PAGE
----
Note, I'm not talking about folks who are photographed **without** their consent: that's an entirely different matter. But even THEN... if the photos were of someone having sex with a child, would you STILL feel that their 'reputation' had been damaged in a way that was indefensible? Of course not - there would be a public duty served by exposing the 'victim' of the release of the information. (ALWAYS base any legal analysis on what it would mean for the WORST POSSIBLE defendant - not the most sympathetic).

Finally: it is not possible to 'wish away' the time and money involved in legal redress - the only thing that can happen is a SHIFT in who bears the cost (until the determination by the courts - whereupon in most jurisdictions the party whose case is upheld, is indemnified by the losing party [up to a set scale]).

Reputational damage is both more fleeting, and less actually damaging, than most people expect.

EG: I was accused of being the inspiration of the Utoya Massacre - which comes up as the third 'hit' on a Google search of my name. Damage: ZERO.
 
 
+11 # MidwestDick 2013-01-31 09:41
But if they try to 'revenge porn' you, get a half-decent lawyer and you will take their house. (Less so in the US,

This is about the U.S.

What's that you say about ill-informed chimps?
 
 
+1 # Rascalndear 2013-02-01 13:21
I understand the point you made in the first few paragraphs, but really the last one is too childish for words. Don't tell us, Kratoklastes. You showed us well enough. First rule of good writing.
 
 
+18 # grouchy 2013-01-31 00:12
Totally excellent piece! Now we have the task to spread it around in order to help make some changes out there!
 
 
+8 # Rocket1949 2013-01-31 05:31
I wonder if when two people enter into a relationship,wh en they cross that line of casual and enter that intimate territory of closeness if from that point on all that they do and say between themselves is considered intellectual property. Neither can sell, share or profit without the consent of the other. Common decency,dictate s that we do not treat others this way. You would think that with the power of today's software and computers that there would be a program that could track and expose this scoundrel's.
 
 
+13 # dick 2013-01-31 05:33
Controlling the behavior of others is always going to be elusive.
A safer bet is not posing for pictures that would be devastating if posted.
 
 
+2 # Kratoklastes 2013-02-01 14:24
Quoting dick:

A safer bet is not posing for pictures that would be devastating if posted.


THIS.
 
 
-25 # Underledge 2013-01-31 06:20
Sorry, but if you don't care enough about yourself and send a photo of yourself in a pose you wouldn't want others to see, I don't have too much sympathy if things turn out wrong. One might get the idea that the relationship you were in wasn't that great to begin with and the photo was an attempt on your behalf to keep his interest.
 
 
+9 # BeenThinkin 2013-02-01 07:55
You miss the point entirely.

Yes, you should keep your credit cards and other personal information secure. And... with the current risks, images of yourself. But we're talking about UNETHICAL misuse and abuse of others, even (as in the author's case) no questionable pictures were ever shared. It involves a sick attitude that we men perpetuate when we re-victimize the victim.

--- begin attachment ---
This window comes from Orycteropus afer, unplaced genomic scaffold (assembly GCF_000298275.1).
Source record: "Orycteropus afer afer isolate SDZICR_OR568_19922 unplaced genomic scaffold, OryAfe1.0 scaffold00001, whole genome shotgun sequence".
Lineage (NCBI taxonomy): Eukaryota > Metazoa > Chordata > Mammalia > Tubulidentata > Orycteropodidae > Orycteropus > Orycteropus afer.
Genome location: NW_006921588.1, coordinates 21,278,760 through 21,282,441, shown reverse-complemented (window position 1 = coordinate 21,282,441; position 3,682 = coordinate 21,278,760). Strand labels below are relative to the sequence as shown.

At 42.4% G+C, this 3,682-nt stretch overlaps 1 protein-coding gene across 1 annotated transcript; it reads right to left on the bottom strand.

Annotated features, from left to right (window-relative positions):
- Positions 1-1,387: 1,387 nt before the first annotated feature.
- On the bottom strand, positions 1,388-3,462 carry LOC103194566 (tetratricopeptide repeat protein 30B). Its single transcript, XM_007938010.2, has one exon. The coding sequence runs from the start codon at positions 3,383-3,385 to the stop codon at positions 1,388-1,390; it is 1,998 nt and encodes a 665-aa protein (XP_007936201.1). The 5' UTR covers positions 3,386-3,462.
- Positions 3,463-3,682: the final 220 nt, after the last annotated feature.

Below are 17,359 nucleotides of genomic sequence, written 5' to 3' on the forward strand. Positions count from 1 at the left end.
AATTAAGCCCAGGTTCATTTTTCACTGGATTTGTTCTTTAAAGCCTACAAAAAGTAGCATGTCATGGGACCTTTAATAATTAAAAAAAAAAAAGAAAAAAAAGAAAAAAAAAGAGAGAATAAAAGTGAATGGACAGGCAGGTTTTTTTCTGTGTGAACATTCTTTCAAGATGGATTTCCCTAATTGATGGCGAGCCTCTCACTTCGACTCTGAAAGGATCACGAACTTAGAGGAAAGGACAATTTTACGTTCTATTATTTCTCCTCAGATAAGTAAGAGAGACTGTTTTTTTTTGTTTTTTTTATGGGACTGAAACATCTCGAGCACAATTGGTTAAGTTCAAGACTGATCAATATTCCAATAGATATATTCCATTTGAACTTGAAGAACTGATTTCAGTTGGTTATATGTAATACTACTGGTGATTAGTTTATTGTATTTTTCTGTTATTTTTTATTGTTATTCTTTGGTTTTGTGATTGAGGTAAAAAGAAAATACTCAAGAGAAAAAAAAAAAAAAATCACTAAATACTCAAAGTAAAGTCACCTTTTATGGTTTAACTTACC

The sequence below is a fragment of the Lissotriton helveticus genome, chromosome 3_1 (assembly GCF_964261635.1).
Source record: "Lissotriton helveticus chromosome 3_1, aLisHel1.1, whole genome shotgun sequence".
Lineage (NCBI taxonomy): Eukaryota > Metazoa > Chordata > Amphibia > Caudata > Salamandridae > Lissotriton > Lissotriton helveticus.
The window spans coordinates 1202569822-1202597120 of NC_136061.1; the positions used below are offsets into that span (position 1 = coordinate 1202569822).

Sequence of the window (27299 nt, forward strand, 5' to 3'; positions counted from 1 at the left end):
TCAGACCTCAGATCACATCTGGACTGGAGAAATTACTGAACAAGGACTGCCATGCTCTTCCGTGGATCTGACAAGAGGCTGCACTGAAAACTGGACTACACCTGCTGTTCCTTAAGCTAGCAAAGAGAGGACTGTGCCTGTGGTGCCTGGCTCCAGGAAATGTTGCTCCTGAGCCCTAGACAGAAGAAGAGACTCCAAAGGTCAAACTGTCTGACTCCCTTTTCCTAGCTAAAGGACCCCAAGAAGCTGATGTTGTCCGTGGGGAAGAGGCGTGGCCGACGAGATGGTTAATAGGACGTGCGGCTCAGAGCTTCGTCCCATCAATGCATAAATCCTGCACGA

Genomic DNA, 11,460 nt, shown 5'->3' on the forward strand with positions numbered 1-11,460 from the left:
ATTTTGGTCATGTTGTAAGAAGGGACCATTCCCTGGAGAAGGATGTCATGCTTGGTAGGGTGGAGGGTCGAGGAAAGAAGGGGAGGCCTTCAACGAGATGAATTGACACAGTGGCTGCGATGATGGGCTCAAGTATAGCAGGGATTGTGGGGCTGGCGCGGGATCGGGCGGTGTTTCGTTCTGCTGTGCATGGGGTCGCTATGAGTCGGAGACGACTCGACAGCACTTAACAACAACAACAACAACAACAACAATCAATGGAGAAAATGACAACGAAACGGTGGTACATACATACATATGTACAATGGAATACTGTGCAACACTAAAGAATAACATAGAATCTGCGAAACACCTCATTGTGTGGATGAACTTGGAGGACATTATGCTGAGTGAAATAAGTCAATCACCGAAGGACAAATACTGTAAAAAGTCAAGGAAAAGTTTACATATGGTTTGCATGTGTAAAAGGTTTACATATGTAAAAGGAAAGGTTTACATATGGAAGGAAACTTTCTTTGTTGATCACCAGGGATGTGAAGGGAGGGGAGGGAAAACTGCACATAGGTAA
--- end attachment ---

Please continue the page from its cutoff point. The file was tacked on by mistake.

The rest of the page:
-1 # Kratoklastes 2013-02-01 14:47
The writer elides from (1) a bunch of women who willingly participated in activities of which they would be ashamed if exposed... and then were exposed; to (2) malicious material that was posted about her on the web (because it HAD to become about her...) including using images of her without her consent.

The stuff involved in (2) is reprehensible, but it's also actionable - relatively easily and relatively inexpensively. Problem is, of course, that the defendant may have no assets worth acquiring - what then? Cage them (at public expense) as a warning to others? Their heads on a pike at the gates of NYU?

Nobody in their right mind can excuse the writer's treatment at the hands of some asshats on AutoAdmit (and the actions of the site admins seems more than contributory).

Point is, there's no need for new law and no need to 'update' the penalties under existing law. If she was a half-decent law student she would know that and she was a **better**-than -decent student (and her impressive CV and public profile shows that whatever reputational damage she claims to have suffered was fleeting at worst).

I wish straight men could get on the professional victim gravy train - I would not join it myself (too proud, sorry), but several of my no-hoper friends (in Big3 consulting-land and Big6 lawfirm land) would line up for that trough in a heartbeat.
 
 
+8 # DRU2012 2013-01-31 07:55
Yeah, that's the lowest--but it works both ways: Women can do the same thing: Sometimes in similar fashion in RETALIATION, but believe me, there are some twisted ladies out there too, who turn out to be sociopaths and in a heartbeat turn vengeful if/when THEY are done with a MAN...and I don't accept this "If you are of such low character or self-esteem that you send a nude pic of yourself...(bla h blah blah)...you DESERVE it!"-business either. Look, whatever the motivation that is behind one's "flamboyant" use of social networks, excitement or loneliness or whatever, no one "DESERVES" mistreatment or derision--it's like saying "You shouldn't have worn that short-skirt to the bar if you didn't wanna get raped..." Hard enough connecting with each other nowadays--the internet seems to be one of the few places it is "opening UP" rather than becoming "leaner for opportunities" among isolated individuals, the common source of angst in modern society.